View of blacksmith at work on specialist repairs to metalwork forming part of Dalton Mills, Norton, Yorkshire

The future of Grade II* Dalton Mills, Norton, Yorkshire, is now looking bright under the care of its new owner and with an extensive programme of repairs which we are part-funding. © Historic England
The future of Grade II* Dalton Mills, Norton, Yorkshire, is now looking bright under the care of its new owner and with an extensive programme of repairs which we are part-funding. © Historic England

Buildings and Structures at Risk

Historic England has long been recording the condition of our built heritage. With information going back to 1998 we can track trends over time. This helps us to understand why historic buildings or structures are at risk, how to improve their condition and how they can make the best contribution to the vitality and success of our communities and places.

The following buildings and structures can be included on the Heritage at Risk Register:

  • Grade I and II* listed buildings not in use as places of worship
  • Grade II listed buildings in London not in use as places of worship
  • Scheduled monuments with above ground structural remains

There are currently 1,462 buildings and structures on the Register.

Stone church with people enjoying a park in the foreground.
Bombed during the Bristol Blitz of 24–25 November 1940, the ruins of St Peter’s – thought to be Bristol’s first church – are a monument to the civilian war dead of the city. Its stonework is deteriorating and internal paving needs attention. It has been added to the Heritage at Risk Register in 2019 © Historic England Archive DP248579

Buildings or structures are assessed for inclusion on the Register on the basis of condition and occupancy or use.

Their condition can usually be improved by finding imaginative new uses, inspirational owners, alternative sources of funding or new partners.

However, not all buildings or structures are capable of being used. These often present the biggest challenges and hardest problems to solve. From medieval ruins to redundant bridges and cemetery monuments, these sites lack an economic incentive for owners to care for them. In these circumstances our grants and those of our partners are critical. 

Stone tower lit against a clear sky at dusk.
The West Mural Tower at Auckland Castle, Bishop Auckland, Co Durham; formerly the Bishop of Durham’s Palace. After extensive repairs the Tower has come off the Heritage at Risk Register in 2019. The castle is owned by the Auckland Castle Trust and the repairs were grant aided by Historic England as part of the Bishop Auckland Heritage Action Zone project © Historic England Archive DP248702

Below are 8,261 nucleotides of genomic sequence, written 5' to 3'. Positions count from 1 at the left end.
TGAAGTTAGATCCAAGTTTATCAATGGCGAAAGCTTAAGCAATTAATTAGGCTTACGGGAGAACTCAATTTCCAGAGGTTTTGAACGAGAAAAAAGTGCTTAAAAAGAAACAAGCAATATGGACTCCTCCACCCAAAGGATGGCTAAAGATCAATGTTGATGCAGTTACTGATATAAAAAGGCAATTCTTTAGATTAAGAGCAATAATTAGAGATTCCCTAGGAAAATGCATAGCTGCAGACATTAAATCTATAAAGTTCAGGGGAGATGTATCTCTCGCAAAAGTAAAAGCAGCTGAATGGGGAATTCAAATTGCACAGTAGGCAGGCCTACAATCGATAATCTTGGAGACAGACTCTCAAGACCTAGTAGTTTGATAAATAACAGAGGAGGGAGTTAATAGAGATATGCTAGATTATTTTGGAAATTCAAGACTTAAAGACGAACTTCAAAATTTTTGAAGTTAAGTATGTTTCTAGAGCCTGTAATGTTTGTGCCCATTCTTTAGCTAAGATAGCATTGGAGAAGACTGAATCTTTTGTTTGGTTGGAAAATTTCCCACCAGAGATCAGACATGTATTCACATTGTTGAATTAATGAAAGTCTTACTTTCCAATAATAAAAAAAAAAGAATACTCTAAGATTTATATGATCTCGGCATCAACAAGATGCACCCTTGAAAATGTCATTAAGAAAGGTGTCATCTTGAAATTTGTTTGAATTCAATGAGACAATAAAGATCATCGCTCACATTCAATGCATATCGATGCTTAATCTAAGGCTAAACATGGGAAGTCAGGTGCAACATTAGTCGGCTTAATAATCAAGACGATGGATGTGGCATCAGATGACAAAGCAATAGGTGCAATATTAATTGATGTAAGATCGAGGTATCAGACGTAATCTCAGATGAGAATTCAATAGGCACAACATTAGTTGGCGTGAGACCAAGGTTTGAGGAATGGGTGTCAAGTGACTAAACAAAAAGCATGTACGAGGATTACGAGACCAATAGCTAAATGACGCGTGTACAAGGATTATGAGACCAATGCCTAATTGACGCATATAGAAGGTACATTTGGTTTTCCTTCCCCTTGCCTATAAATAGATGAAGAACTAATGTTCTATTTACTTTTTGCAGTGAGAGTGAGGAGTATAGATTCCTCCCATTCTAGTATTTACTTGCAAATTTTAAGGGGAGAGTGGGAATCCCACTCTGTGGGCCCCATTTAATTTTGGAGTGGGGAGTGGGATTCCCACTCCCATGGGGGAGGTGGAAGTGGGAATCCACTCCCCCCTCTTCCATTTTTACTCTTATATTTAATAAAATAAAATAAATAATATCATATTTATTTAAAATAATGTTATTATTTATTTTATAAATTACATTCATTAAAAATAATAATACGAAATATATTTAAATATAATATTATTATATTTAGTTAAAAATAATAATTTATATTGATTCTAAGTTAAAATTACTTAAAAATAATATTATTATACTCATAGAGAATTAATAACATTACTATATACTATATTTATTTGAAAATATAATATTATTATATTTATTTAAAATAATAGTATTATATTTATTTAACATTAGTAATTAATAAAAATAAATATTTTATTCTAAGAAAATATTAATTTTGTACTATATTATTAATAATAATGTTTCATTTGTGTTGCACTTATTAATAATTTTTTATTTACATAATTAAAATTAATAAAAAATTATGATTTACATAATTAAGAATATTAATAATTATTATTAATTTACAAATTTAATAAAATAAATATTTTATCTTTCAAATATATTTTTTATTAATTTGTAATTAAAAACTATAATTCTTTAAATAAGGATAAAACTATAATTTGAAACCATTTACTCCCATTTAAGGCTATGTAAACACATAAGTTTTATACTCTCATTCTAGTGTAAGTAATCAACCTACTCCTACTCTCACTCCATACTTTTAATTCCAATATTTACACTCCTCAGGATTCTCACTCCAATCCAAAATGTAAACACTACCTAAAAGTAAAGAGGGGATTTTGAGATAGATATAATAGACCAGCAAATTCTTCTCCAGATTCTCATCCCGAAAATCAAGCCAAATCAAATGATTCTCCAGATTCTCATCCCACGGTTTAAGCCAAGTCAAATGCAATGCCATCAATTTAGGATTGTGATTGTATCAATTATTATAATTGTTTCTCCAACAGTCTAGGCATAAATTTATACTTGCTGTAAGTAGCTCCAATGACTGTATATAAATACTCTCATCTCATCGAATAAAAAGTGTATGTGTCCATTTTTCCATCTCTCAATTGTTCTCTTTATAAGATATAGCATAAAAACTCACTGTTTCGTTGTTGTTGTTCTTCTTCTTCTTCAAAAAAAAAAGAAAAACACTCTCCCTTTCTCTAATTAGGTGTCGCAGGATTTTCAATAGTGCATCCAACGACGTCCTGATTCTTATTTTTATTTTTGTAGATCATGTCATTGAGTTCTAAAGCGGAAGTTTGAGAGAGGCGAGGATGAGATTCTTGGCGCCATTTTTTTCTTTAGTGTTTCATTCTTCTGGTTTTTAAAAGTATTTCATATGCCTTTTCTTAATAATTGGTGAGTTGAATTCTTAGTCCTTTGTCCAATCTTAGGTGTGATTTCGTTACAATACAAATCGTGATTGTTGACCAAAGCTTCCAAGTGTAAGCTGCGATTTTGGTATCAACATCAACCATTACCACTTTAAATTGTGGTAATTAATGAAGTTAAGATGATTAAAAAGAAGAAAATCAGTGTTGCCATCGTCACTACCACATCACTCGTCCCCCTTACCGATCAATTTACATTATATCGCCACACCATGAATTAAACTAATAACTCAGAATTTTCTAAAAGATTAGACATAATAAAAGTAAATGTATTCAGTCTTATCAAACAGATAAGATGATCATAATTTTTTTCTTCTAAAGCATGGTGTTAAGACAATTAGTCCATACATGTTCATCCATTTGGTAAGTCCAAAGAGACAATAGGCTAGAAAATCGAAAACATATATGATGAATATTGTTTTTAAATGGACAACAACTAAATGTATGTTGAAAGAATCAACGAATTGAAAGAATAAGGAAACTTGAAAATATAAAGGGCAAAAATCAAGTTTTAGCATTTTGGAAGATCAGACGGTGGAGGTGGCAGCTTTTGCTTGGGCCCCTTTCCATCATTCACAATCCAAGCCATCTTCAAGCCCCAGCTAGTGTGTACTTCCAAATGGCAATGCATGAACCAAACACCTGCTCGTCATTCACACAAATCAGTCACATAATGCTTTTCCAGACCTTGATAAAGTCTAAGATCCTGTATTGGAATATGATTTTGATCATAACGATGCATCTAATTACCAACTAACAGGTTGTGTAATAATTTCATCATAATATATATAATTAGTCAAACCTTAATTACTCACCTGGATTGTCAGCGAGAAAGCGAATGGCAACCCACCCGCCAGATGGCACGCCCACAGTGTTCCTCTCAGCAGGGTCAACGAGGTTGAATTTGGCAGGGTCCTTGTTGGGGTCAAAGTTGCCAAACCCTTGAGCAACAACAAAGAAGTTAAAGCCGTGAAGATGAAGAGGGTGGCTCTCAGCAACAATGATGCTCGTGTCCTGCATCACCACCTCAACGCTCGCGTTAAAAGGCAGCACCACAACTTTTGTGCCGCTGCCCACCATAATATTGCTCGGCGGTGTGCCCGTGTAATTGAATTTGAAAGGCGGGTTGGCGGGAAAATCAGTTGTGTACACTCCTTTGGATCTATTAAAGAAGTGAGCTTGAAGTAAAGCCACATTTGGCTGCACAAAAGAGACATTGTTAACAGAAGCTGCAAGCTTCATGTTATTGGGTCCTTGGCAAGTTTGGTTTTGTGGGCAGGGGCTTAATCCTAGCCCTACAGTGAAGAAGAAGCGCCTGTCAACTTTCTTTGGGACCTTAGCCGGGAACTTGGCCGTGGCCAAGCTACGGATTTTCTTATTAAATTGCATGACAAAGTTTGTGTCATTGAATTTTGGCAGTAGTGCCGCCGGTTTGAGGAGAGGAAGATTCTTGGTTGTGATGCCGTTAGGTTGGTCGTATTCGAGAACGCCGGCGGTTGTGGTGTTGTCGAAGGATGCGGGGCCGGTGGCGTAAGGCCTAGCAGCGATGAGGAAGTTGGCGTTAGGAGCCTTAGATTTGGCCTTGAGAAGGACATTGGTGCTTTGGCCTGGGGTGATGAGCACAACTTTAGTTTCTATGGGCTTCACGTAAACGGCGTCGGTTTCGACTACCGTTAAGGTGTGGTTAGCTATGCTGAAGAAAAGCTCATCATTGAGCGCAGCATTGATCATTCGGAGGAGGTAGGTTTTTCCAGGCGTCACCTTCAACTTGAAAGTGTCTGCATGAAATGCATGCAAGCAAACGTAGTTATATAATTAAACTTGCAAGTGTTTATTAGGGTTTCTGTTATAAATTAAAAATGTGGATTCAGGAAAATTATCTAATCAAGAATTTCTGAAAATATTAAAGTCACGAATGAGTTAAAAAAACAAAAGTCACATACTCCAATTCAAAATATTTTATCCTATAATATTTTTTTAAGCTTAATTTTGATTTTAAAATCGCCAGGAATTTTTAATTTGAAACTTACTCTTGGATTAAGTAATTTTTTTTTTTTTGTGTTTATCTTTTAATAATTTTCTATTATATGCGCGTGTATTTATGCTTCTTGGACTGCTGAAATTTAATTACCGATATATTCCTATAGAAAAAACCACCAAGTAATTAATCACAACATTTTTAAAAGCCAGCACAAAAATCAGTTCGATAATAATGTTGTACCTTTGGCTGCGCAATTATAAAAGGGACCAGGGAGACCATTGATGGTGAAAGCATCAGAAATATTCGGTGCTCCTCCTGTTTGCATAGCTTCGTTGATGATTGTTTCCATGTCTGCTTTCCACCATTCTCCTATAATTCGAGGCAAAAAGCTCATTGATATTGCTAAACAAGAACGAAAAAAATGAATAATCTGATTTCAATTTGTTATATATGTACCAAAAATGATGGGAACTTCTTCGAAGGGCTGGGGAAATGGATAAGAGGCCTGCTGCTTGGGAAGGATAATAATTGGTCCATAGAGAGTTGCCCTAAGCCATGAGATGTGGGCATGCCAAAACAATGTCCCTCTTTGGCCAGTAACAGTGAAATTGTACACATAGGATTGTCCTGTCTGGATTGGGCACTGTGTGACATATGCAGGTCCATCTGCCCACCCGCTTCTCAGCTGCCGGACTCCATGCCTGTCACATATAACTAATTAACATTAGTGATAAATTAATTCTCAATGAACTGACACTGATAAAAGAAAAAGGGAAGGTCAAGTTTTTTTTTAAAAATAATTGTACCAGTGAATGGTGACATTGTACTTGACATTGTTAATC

The current situation

We have reached the 21st year of the Heritage at Risk Register and our data continues to show a steady decline in the number of buildings and structures at risk.

However we add new entries to the Register every year, which is why the overall number of buildings and structures at risk has only fallen to 1,462. There are 27 fewer buildings or structures on the Register which although small in number reflects a positive trend. There have been 76 buildings or structures removed from the Register in the last year for positive reasons.

The Register really works to focus our efforts, the attention of the public, investors and other stakeholders on the most deserving cases.

The challenge ahead

We still face a number of significant challenges:

  • Continuing to champion the important role of historic buildings and structures in creating successful and vibrant places
  • Finding ways to bridge the funding gap for buildings and structures that are capable of use but aren't currently economically viable
  • Finding solutions for buildings and structures that are not capable of beneficial use
  • Supporting local authorities to use their legal powers to secure repairs, particularly given the ongoing decline in local authority resources
  • Understanding the condition of Grade II listed buildings not eligible for inclusion on our Register (with the exception of those in London)

We prioritise our grants to meet these challenges but partnership is also critical in delivering solutions. Local authorities, Natural England, the National Lottery Heritage Fund, charitable trusts, private investors and developers are all key partners.

Builders in the Alexandra Palace theatre. Shot shows the venue's magnificent ceiling and stage area.
Alexandra Palace is a rare survival of a large-scale Victorian exhibition and entertainment complex. The Grade II listed building has been on the London Heritage at Risk Register for over 20 years, but it's reached a significant milestone: with funding from the National Lottery Heritage Fund and Haringey Council, the Victorian theatre has been meticulously restored and is now open once more to the public © Historic England Archive DP232574

Our regional teams continue to work with owners and local authorities across the country, providing bespoke advice, offering grants where needed and working closely with all partners to secure the best outcomes for our historic buildings and structures at risk.

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